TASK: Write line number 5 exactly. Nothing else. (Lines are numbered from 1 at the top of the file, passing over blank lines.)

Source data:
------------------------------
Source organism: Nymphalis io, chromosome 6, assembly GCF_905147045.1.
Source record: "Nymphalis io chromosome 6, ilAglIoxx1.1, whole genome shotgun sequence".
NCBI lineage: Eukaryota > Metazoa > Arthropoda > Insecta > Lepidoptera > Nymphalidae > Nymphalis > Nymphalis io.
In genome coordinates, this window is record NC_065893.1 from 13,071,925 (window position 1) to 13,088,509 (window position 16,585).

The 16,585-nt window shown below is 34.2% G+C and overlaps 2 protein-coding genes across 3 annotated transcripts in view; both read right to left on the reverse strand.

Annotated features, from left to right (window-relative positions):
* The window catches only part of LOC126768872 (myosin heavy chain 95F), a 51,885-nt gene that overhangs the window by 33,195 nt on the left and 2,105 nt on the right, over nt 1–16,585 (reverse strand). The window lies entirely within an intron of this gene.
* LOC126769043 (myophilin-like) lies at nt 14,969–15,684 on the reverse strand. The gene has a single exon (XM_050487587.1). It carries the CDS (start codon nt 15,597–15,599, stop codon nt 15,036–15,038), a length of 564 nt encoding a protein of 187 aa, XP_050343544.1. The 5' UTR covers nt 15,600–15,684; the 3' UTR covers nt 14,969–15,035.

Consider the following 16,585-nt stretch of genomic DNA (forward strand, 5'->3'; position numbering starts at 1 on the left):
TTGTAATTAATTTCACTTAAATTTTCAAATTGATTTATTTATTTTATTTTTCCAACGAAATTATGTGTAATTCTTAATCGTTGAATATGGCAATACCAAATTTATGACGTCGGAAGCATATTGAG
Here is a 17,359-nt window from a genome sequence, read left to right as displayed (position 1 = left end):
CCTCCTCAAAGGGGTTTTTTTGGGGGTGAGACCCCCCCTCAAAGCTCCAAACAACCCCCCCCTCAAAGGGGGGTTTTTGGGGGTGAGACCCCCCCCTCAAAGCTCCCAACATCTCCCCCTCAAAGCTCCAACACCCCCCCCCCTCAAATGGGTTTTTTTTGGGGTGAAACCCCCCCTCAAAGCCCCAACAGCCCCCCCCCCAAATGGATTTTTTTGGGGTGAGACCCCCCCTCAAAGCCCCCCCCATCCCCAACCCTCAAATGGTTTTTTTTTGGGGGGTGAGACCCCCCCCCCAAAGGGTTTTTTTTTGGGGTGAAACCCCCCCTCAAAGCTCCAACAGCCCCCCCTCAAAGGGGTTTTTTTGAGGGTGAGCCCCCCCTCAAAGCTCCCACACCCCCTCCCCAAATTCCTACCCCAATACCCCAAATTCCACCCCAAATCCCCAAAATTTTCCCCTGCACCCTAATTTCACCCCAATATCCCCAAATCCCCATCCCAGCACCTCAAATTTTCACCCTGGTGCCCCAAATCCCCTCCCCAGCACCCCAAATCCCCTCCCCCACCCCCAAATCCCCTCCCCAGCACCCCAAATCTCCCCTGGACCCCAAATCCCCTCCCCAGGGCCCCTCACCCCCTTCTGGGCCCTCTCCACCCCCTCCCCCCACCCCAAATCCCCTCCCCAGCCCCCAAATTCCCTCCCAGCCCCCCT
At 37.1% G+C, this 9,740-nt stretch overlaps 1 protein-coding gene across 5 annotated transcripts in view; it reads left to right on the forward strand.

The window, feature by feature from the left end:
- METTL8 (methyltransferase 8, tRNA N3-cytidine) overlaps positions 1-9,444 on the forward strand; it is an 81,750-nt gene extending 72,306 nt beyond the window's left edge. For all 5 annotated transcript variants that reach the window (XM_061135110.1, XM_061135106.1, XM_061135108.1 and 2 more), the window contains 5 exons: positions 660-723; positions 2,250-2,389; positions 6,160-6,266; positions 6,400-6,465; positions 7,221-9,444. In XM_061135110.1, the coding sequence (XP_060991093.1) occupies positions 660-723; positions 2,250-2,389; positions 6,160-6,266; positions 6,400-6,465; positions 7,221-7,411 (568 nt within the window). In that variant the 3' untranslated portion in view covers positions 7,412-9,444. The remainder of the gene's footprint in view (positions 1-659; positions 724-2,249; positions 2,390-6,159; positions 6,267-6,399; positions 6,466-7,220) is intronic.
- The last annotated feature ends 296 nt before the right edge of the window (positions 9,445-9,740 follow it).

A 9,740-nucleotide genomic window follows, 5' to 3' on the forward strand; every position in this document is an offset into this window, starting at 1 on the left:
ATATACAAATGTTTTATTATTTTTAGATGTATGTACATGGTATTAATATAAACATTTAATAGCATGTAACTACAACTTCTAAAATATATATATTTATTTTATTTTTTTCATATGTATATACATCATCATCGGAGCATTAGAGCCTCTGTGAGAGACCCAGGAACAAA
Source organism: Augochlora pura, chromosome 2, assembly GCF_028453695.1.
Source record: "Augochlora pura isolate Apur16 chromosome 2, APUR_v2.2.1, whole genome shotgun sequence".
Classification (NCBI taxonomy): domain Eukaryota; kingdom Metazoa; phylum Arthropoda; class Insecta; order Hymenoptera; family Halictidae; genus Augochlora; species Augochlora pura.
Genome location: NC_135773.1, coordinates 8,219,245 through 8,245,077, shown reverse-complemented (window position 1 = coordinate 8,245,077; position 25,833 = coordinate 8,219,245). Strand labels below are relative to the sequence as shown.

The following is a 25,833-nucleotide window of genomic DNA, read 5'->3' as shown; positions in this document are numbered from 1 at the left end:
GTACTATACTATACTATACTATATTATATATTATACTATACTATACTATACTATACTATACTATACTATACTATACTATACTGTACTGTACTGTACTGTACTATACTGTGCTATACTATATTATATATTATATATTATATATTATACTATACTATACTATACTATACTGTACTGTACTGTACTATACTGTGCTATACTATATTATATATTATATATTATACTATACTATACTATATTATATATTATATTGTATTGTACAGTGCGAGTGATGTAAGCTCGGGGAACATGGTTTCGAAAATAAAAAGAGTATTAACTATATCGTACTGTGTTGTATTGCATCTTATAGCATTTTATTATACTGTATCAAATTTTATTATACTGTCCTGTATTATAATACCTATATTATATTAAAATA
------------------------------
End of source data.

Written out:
The 16,585-nt window shown below is 34.2% G+C and overlaps 2 protein-coding genes across 3 annotated transcripts in view; both read right to left on the reverse strand.